Furthermore, one of skill will recognize that individual substitutions, deletions or additions that alter, add or delete a single amino acid or a small percentage of amino acids (typically less than 5%, more typically less than 1%) in an encoded sequence are “conservative modifications” where the alterations result in the substitution of an amino acid with a chemically similar amino acid. Conservative substitution tables providing functionally similar amino acids are well known in the art. The following five groups each contain amino acids that are conservative substitutions for one another: Aliphatic: Glycine (G), Alanine (A), Valine (V), Leucine (L), Isoleucine (I), Aromatic: Phenylalanine (F), Tyrosine (Y), Tryptophan (W); Sulfur-containing: Methionine (M), Cysteine (C); Basic: Arginine (R), Lysine (K), Histidine (H); Acidic: Aspartic acid (D), Glutamic acid (E), Asparagine (N), Glutamine (Q). See also, Creighton (1984) Proteins, W. H. Freeman and Company. In addition, individual substitutions, deletions or additions that alter, add or delete a single amino acid or a small percentage of amino acids in an encoded sequence are also “conservative modifications.”

An “exogenous DNA segment,” “heterologous sequence” or a “heterologous nucleic acid” (“heterologous polynucleotides”) is one that originates from a source that is different from the particular host cell into that the heterologous polynucleotides are being inserted, or, if from the same source, is modified from its original form. Thus, a heterologous gene in a host cell includes a gene that is endogenous to the particular host cell, but has been modified. Modification of a heterologous sequence in the applications described herein typically occurs through the use of site-directed mutagenesis, although other methods known in the art may be used in accordance with the embodiments of the present invention. Thus, the terms refer to a DNA segment that is foreign or heterologous to the cell, or homologous to the cell but in a position within the host cell nucleic acid in which the element is not ordinarily found, or has a sequence that is different from the native form of the polynucleotide. Exogenous DNA segments are expressed to yield exogenous polypeptides.

“Exposed residues” and “exposed loop residues” refers to the amino acid residues in a Cry protein that are determined by three dimensional analysis to be exposed, that is, not located in interior portions of a folded molecule. Exposed residues may be associated with or, together with other residues, form binding sites for ligands or active sites for catalysis. Exposed residues may extend in three dimensional space beyond the extension of other adjacent or distant residues in the folded protein.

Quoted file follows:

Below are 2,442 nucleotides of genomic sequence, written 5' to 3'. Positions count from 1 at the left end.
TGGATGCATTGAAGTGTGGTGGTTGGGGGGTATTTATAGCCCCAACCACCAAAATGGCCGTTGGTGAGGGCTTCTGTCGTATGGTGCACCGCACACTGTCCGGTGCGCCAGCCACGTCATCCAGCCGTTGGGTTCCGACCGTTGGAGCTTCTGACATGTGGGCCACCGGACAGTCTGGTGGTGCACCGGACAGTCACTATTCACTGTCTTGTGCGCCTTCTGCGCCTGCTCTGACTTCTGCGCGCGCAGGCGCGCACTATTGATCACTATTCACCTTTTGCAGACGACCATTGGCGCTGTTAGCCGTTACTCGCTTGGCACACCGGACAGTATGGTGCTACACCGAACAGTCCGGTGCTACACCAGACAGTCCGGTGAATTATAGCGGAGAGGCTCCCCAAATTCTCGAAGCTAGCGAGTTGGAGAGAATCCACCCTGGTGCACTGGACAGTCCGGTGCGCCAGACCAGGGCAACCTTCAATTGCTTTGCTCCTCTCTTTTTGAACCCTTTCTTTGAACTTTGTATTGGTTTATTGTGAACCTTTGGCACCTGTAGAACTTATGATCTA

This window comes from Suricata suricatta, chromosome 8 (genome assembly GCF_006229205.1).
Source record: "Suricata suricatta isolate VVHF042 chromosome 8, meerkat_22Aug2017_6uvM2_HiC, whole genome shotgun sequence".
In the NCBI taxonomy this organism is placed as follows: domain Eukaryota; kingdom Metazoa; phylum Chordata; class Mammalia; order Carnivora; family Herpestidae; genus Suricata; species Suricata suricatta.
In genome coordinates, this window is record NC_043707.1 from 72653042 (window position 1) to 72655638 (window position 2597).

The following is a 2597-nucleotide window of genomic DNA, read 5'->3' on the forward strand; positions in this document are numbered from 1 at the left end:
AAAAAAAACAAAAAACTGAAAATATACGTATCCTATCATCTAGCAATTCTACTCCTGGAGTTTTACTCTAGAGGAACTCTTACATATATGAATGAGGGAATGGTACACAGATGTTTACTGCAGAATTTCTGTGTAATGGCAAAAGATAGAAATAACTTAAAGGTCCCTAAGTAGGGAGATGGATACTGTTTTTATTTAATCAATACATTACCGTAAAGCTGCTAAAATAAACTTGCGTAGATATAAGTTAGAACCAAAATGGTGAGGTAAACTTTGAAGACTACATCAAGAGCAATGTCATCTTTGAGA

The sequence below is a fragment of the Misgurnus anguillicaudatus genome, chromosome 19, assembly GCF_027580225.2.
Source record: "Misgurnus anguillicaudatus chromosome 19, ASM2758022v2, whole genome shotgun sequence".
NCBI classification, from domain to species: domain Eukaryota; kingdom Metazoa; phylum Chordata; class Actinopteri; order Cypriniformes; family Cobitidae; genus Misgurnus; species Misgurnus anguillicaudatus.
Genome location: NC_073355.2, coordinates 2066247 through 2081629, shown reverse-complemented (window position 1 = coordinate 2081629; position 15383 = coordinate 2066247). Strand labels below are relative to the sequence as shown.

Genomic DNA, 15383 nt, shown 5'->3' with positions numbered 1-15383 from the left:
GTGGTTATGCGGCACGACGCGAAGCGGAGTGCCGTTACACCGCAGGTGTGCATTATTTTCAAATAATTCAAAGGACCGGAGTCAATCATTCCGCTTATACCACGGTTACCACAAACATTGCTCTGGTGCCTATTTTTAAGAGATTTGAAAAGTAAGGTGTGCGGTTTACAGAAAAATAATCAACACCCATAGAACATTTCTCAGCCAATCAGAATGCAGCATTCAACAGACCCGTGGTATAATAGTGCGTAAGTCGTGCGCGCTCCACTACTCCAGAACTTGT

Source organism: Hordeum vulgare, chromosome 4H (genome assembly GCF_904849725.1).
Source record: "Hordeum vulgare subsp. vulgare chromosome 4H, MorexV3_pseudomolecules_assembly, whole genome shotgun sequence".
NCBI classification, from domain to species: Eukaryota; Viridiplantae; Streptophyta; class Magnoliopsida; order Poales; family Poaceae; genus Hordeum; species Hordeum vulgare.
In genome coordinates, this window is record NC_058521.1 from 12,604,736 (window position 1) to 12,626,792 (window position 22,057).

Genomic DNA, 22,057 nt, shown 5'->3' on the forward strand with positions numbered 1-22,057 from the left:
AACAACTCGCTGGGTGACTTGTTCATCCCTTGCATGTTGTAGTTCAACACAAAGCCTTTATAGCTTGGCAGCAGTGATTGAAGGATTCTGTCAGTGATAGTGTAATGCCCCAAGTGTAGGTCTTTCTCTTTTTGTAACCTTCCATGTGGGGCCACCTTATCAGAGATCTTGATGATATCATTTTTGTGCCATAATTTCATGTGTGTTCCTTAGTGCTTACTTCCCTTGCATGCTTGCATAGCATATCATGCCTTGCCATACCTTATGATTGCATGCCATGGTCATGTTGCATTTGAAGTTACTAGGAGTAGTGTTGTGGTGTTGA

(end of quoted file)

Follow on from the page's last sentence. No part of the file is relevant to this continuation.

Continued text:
Toxicity enhancing modifications to Cry4Ba and Cry19Aa: The present invention concerns modified Cry proteins and polynucleotides encoding the same, particularly involving toxicity enhancing modifications to Cry4Ba and Cry19Aa proteins. Modifications are made relative to the polypeptide sequences of wild-type forms of the Cry4Ba and Cry19Aa proteins, and are in the form of substitutions, deletions, and insertions, and combinations of these. The modified Cry proteins have amino acid sequences that are substantially similar to the naturally-occurring forms of the proteins, such as the Cry4Ba and Cry19Aa polypeptides shown in FIGS. 1 and 3. Polynucleotides encoding modified Cry proteins according to the instant invention have nucleic acid sequences that are substantially similar to wild-type nucleotides encoding the naturally-occurring forms of the proteins; for example, polynucleotides encoding the mutant toxins have sequences that are substantially similar to Cry protein genes, such as the genes that encode Cry4Ba and Cry19Aa as shown in FIGS. 2 and 4.

The nucleotide sequence of the Cry4Ba gene is shown in FIG. 2 and in SEQ ID NO: 2, and the corresponding amino acid sequence of the protein encoded by said nucleotide sequence is shown in FIG. 1 and in SEQ ID NO: 1. The sequences provided herein for Cry4Ba correspond to Genbank Accession Number X07423.1, as reported by Chungjatupornchai, et. al., Eur. J. Biochem. 173:9-16 (1988). As shown in FIG. 2, the Cry4Ba gene is 3684 nucleotides in length, and includes a coding sequence from nucleotide positions 157 through 3567. As shown in FIG. 1, the Cry4Ba protoxin has 1136 amino acids, and the protein has an approximate molecular weight of 127764 Da. Cry4Ba toxin has three domains, designated I, II and III. As determined in one structural analysis study, domain I is approx. 277 amino acids in length (approx. positions 1 through 277); domain II is approx. 194 amino acids in length approx. (positions 278 through 470); and domain III is approx. 162 amino acids in length (approx. positions 471 through 633). Loop 3 of domain II is approx. 10 amino acids in length (approx. positions 451 through 461). As determined in a second structural analysis study, domain I is approx. 269 amino acids in length (approx. positions 1 through 269); domain II is approx. 201 amino acids in length approx. (positions 270 through 470); and domain III is approx. 164 amino acids in length (approx. positions 471 through 634). Loop 3 of domain II is approx. 6 amino acids in length (approx. positions 452 through 457). As shown in The wild-type Cry4Ba protein is toxic to Anopheles stephensi and Aedes aegypti, but shows no measurable activity against either and Culex pipiens or Culex quinquefasciatus.